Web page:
Got This Article emailed to me this week by Chief Regan. It is some of the good news in Iraq. It seems like the only thing that ever makes the newspaper or the internet headlines is when something bad happens like Haditha or the recent rape and murder allegations. Don't get me wrong, these 2 instances are terrible and are a black spot on our service here. Every soldier over here feels the pain of what a handful of bad soldiers are reported to have done. It is sad because there have been over 500,000 U.S. Soldiers / Airmen / Sailors / Marines to serve in Iraq, and a handful have very effectively cast doubt upon our integrity, morals, and professionalism.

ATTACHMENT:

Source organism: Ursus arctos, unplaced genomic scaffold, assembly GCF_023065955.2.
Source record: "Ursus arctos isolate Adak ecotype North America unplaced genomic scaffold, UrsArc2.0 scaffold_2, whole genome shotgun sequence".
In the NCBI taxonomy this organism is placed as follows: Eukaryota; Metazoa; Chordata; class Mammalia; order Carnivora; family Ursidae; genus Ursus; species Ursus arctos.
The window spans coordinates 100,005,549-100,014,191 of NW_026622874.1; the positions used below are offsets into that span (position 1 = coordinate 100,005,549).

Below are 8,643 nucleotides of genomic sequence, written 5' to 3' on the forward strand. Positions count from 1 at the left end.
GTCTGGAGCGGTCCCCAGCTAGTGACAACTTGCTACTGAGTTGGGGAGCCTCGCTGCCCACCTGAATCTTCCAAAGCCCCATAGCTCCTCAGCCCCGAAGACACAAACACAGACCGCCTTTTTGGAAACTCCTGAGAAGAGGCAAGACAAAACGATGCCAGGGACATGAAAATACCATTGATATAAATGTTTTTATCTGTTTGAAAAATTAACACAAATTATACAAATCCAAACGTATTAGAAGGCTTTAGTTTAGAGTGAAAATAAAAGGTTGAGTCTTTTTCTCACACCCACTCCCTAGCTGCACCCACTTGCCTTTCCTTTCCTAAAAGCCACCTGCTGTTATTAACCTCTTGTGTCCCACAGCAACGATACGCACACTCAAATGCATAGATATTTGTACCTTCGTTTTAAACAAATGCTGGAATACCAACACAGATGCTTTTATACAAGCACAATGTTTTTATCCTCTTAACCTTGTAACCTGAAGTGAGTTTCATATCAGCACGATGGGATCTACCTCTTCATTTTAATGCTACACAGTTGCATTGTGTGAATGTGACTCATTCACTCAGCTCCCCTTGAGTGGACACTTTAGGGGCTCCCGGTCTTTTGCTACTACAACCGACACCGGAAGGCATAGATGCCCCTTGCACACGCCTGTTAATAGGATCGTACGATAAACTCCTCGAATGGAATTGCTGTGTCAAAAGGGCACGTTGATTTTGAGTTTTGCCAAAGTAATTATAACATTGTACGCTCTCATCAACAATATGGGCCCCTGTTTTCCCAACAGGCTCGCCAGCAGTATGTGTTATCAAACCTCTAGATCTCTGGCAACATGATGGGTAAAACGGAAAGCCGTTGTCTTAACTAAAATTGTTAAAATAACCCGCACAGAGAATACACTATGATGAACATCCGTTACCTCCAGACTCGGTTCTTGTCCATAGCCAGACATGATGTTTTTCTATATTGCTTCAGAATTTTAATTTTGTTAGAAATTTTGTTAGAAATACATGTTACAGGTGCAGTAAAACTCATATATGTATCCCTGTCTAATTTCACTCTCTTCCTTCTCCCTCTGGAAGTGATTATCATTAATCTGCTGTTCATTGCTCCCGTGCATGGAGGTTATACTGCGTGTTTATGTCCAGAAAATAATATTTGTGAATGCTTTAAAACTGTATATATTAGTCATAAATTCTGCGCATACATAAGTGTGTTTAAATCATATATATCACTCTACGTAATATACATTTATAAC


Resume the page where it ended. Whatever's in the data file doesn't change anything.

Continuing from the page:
Unfortunately, terrible things happen during war, and I imagine that these events permantely scar the soldiers that are involved in them. Their decision making is then altered, and ideas and thoughts that seem incredibly foreign to someone that hasn't experienced war fester and gain hold. Now, I don't want to make excuses for this reprehensible behavior and am confident that the overwhelimg majority of soldiers when placed in a simliar situation would make the right decision. However, it is difficult to judge someone or even understand why they do what they do when you can't understand their day to day existence. Even being in Iraq I don't pretend to know what it is like to be out on a convoy every night or performing combat raids in a hostile city, knowing that today could be the day that an IED hits your Humvee. And of course, even in the Military, you are considered innocent until proven guilty, and it seems to me like the media has already pronounced guilt upon those involved. The military justice system works, and the soldiers that are alleged to commited these atrocities will be given a fair trial and then punished if found guilty. I would think the worst punishment would be the internal grief of knowing what they did was terrible and wrong.